Implications for the wider financial services sector
If open banking means that we each own, or have the right to open access to the data held by banks about us, then the same principles must apply in respect of information held by other services firms that we obtain services from (e.g. telcos and energy companies, but also fund managers, insurers and finance companies)
We recommend that financial services firms follow closely the development of open banking in New Zealand, because fintech innovation in the way in which all financial services are delivered is already upon us.
Once open banking is successfully rolled out in New Zealand, it is not inconceivable to think that customers will demand open access to their data held by other financial services firms in order to access third party digital services offered by customer facing start ups, either as an adjunct to those existing financial services, or in direct competition.
Global approaches to open banking, including the approach taken by banks in New Zealand, will provide useful testing ground for the ways in which other financial services firms can adapt to the digital economy.
We will watch with interest progress towards the launch of open banking in New Zealand, and the parallel issues of government mandated open access to data and digital identity verification.
If you have any questions in relation to open banking please contact our team.
Who can help
Chair and Partner - Financial Services
Chair of the MinterEllisonRuddWatts partnership and ranked Band 1 for Investment Funds by Chambers Asia Pacific, Lloyd is a highly regarded opinion-leader on financial services and an expert in corporate governance.
Lloyd is acclaimed by commentators and clients in international research publications.
In recognition for his work on financial markets law reform, Lloyd was made a Fellow of the Institute of Finance Professionals New Zealand Inc. (INFINZ), the first lawyer to receive the accolade. His expertise is proven by being the co-author of Morison’s Company and Securities Law and MinterEllisonRuddWatts’ Corporate Governance White Paper. Lloyd is also a former member of the New Zealand Securities Commission.
Lloyd advises institutions and boutiques on investment funds, equity and debt offerings, and managed investment schemes of all types, specialising in public offers, M&A, and restructuring projects. He advises on securities regulation including Financial Markets Conduct Act, Financial Advisers Act, AML/CFT, and directors’ duties.
Partner - Financial Services
Jeremy is a specialist financial services and investment lawyer. He works with retail and wholesale fund managers (including KiwiSaver and superannuation), trustee companies, derivatives issuers, FinTech (including crowdfunding and peer-to-peer lending platforms), insurers and start-ups. He is also one of New Zealand’s leading lawyers advising on cryptocurrencies, initial coin offerings (ICOs) and digital tokens – working closely with the Financial Markets Authority and other regulators in relation to the treatment of coins, tokens, schemes and exchanges under New Zealand law.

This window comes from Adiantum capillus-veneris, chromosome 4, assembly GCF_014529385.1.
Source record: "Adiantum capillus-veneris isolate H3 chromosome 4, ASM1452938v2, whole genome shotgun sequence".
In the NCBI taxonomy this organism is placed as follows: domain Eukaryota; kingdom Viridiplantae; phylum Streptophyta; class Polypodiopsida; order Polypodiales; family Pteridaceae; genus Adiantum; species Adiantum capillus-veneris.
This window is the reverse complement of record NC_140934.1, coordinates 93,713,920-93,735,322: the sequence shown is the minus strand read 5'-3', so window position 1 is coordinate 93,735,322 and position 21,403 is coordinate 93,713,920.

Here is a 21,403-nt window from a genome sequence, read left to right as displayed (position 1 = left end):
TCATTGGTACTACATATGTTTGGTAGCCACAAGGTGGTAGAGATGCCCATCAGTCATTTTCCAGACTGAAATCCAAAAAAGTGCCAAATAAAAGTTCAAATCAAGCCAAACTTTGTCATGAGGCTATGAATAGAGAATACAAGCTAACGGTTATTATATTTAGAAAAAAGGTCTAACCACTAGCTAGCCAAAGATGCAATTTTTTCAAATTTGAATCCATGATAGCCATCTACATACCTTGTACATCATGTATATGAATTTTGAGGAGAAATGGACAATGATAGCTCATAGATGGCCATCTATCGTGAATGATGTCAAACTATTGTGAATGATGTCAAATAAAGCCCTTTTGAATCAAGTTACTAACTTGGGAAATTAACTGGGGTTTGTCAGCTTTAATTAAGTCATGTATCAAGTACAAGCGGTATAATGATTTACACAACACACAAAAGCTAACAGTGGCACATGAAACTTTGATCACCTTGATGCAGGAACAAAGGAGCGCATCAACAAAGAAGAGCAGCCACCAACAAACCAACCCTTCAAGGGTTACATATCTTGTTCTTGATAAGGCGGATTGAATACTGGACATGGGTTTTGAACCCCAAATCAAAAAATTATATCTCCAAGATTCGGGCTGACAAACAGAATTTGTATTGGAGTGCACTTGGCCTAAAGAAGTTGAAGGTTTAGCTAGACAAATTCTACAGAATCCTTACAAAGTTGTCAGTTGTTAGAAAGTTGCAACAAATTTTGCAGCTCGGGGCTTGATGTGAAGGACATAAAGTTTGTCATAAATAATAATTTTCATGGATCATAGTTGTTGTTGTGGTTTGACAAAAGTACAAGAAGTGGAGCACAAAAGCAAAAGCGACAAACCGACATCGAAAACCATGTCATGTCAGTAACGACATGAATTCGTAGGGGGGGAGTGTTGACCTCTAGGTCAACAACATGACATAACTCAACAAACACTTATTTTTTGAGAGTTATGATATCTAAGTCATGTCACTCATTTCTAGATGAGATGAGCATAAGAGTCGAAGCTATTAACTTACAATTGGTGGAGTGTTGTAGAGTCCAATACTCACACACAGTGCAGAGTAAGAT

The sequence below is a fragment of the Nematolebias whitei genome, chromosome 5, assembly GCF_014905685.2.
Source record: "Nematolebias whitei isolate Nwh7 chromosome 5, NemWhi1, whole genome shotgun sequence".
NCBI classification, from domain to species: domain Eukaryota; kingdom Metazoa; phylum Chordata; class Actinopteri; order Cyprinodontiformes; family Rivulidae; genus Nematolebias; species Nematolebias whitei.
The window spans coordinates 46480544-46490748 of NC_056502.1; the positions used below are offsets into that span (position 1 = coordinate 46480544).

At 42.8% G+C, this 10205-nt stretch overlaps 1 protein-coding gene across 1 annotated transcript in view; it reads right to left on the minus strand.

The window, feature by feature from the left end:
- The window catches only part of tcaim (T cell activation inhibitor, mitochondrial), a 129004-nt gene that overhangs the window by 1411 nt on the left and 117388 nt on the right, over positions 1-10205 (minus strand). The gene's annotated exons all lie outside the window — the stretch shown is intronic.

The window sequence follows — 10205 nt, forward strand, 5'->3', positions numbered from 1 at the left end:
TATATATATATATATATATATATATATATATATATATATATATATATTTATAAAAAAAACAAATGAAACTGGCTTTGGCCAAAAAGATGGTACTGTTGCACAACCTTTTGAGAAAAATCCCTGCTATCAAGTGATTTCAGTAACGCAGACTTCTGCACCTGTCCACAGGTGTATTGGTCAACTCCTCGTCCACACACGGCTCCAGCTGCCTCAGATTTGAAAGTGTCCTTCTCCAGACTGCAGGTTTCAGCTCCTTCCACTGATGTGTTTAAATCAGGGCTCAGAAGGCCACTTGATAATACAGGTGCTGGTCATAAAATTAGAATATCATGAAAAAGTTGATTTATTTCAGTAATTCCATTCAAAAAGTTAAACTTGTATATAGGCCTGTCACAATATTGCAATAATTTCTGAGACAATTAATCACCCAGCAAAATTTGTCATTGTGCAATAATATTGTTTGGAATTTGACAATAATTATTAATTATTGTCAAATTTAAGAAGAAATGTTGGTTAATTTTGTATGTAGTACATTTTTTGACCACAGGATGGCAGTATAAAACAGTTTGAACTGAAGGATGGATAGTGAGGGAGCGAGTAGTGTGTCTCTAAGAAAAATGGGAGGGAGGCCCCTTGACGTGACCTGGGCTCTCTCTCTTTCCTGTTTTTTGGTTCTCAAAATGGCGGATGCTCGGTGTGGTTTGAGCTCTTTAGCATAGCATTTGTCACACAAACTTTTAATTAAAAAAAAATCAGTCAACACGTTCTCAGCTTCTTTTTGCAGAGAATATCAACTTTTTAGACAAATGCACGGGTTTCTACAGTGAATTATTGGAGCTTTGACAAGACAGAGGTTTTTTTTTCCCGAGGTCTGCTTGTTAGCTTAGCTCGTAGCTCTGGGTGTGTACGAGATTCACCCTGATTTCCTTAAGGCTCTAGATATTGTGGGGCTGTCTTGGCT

Jeremy advises on all aspects of the Financial Markets Conduct Act 2013 (FMCA), in particular managed investment schemes and all required licences. He also advises on all other financial services legislation (including financial service provider registration, non-bank deposit takers (NBDTs), insurance prudential supervision, financial advice and broking).
Jeremy enjoys working with alternative assets and structures across private equity, venture capital, hedge funds, property investment vehicles, marinas and innovative platforms and products. He is a limited partnerships expert, having established numerous private equity and venture capital funds, including negotiating with significant cornerstone investors such as the New Zealand Venture Investment Fund (NZVIF), New Zealand Super Fund, ACC and Maori investors.
Jeremy also spent several years working in offshore funds for a major offshore law firm, and is admitted to the bar in both Guernsey and the Cayman Islands.
Partner - Corporate and Commercial
Richard is a commercial lawyer with particular expertise in technology, media and telecommunications law, intellectual property, commercial contracting and sport.
He advises clients on issues arising at all stages in the product lifecycle and is an expert legal draftsperson and troubleshooter. Richard is sought after to help establish new ventures and to commercialise new technology both in New Zealand and overseas.
As well as his technology practice, with a background in commercial and IP law, Richard is recognised as a leading Sports and Events lawyer ranked as Band 1 by international research directory Chambers Asia Pacific. He has broad experience working with event hosts, sponsors and stakeholders to deal with issues arising in relation to major events in New Zealand.
Special Counsel - Financial Services
Kara has more than 25 years’ experience as a commercial, banking, financial services, securities and insurance lawyer. She regularly advises on legal issues surrounding financial services regulation, insurance law, information technology, business ventures, capital markets, insolvency and general commercial law.